e writing of
better quality, hence successful, bids. Specific reasons given for the value of the Dragon

s Den
events included that they:


o

Gave new and established researchers access to comprehensive feedback from experts,

o

Motivated bidders to pull initi
al project ideas together before writing the bid,

o

Provided early suggestions that assisted researchers to streamline over
-
elaborate ideas

o

Gave more direct, practical and implementable suggestions than might have been gained
from listening to a general pres
entation on bidding

o

Provided referrals to existing similar projects and other researchers,

o

Contributed to researcher confidence by confirming pre
-
bid legitimacy of the project idea.


Most of the above mentioned value related to the face to face rather than

the online versions of
Dragon

s Den events. Reasons given for the added value of the face to face event included:


o

Preparation in the same physical space as other bidders enabled sharing and testing of ideas

o

Peer bidders provided critical constructive fee
dback in addition to that from Dragons (panel
members)

o

The opportunity to ensure that ideas were not duplicates of those of other bidders

o

The possibility to discover and incorporate any appropriate cross project links into the bids.

3.5.2

Emerging Mondays

At th
e time of the interviews the Emerging Monday events had only just begun but were referred to
positively in terms of their interactive nature, their diversity of presentation and as an accessible
method of distributing information and providing access to ar
eas of expertise within the community.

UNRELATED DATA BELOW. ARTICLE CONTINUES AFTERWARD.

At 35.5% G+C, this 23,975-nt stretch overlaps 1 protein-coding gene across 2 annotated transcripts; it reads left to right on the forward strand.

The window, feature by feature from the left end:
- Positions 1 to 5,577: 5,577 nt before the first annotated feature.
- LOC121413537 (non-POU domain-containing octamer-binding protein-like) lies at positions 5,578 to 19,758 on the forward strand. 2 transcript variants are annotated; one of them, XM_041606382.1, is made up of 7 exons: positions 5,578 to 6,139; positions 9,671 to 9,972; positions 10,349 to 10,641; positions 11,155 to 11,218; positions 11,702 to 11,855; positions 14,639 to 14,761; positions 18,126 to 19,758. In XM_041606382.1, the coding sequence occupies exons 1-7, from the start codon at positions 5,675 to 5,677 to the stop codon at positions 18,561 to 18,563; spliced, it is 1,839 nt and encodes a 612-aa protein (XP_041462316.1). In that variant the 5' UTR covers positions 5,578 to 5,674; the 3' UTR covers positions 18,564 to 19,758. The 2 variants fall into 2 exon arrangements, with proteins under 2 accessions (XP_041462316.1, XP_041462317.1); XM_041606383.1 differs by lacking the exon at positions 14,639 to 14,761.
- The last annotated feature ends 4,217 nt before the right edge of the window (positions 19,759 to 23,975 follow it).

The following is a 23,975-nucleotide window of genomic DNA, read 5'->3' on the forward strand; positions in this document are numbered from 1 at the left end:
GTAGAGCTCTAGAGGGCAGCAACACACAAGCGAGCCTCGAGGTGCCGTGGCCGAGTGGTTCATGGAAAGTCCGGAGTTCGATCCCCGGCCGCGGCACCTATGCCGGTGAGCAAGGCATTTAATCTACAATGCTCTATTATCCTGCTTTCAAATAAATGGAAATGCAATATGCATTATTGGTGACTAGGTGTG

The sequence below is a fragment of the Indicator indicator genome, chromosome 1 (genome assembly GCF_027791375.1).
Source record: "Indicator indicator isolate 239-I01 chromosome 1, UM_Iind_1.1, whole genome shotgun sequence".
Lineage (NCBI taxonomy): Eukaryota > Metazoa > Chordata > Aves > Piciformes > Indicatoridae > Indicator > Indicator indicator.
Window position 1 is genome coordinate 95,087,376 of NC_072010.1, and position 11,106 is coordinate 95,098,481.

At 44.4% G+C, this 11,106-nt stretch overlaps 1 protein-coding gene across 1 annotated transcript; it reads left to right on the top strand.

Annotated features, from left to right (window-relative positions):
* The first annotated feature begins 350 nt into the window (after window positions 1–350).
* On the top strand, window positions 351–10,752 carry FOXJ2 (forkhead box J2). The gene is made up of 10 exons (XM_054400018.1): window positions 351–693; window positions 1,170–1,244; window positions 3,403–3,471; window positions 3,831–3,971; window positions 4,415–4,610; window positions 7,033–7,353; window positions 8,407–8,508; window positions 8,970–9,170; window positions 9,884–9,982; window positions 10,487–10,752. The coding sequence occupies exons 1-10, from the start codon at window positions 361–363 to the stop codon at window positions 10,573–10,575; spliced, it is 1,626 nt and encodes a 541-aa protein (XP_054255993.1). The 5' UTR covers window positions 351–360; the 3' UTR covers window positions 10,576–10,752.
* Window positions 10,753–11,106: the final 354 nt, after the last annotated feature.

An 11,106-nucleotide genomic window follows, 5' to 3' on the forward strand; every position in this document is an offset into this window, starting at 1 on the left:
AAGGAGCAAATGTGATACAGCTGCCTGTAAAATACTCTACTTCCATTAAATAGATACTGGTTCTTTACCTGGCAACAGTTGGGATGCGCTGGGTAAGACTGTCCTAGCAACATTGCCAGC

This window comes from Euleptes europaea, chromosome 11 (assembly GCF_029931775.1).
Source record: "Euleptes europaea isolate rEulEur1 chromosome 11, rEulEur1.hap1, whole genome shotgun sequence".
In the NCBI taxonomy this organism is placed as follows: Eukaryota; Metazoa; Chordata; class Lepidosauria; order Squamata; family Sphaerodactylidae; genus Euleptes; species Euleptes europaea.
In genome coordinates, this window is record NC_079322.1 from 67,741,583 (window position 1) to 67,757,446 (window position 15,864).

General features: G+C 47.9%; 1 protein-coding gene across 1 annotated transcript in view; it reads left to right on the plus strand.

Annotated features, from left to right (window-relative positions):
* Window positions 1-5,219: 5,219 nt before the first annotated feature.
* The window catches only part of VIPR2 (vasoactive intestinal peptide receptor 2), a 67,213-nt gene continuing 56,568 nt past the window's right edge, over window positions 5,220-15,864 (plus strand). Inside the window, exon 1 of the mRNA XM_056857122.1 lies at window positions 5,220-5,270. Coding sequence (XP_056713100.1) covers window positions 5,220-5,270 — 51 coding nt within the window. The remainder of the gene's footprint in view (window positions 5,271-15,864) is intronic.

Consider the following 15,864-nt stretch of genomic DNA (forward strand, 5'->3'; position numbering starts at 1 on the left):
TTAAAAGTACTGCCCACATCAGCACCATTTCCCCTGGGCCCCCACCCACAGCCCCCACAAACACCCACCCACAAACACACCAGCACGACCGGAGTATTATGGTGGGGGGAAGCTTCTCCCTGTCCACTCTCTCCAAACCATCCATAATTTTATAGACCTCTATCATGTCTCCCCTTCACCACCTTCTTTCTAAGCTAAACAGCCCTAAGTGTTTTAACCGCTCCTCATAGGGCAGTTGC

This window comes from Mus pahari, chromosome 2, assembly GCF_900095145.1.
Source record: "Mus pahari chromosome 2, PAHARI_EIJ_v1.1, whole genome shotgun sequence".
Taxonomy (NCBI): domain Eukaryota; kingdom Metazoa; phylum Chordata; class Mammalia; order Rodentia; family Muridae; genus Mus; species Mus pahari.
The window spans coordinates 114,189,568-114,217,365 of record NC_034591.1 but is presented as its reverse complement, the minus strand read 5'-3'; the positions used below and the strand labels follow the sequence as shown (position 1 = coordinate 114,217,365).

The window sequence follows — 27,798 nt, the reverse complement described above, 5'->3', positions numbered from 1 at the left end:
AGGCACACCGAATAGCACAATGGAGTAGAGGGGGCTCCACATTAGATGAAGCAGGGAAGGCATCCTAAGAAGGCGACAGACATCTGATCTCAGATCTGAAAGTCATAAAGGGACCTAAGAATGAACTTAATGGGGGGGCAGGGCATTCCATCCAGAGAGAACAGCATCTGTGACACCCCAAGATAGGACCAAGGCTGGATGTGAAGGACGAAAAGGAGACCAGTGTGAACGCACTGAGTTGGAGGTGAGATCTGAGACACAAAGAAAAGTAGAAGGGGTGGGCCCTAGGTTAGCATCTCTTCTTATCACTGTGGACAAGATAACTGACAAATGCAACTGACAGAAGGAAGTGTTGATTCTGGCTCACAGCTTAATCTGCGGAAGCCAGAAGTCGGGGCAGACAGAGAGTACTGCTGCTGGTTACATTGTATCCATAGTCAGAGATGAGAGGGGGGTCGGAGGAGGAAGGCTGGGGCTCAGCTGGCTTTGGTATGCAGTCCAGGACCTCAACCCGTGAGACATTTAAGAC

Telling Tales from the Emerge Community
,

September

2008



8


3.6

Role and value of Emerge membership

“It's useful to feel part of a larger community that isn't specific to my
institution
-

the across institutional aspect of it.”

3.6.1

Networking


Of high value are the opportunities affor
ded by the Emerge umbrella to meet other
s

with similar or
complementary interests. Some of these connections have led to further national and international
collaborations e.g. one example given was the opportunity to lead an EDUCA online symposium
followed

by a similar contribution to an online symposium in Malaysia.



For those working at a distance or in contexts where they have very specialised interests this has also
helped to reduce a sense of professional isolation. Even those who now have limited con
tact with the
wider Emerge community owing to the need to focus time and attention on the project work, make
reference to contacts facilitated by the Emerge community early on.

3.6.2

Personal/professional development

In addition to the contacts made
,
personal a
nd professional development that is credited to
membership of the
E
merge community. This includes extending and enhancing aspects of their work
as well as
one

example of having received a successful promotion attribute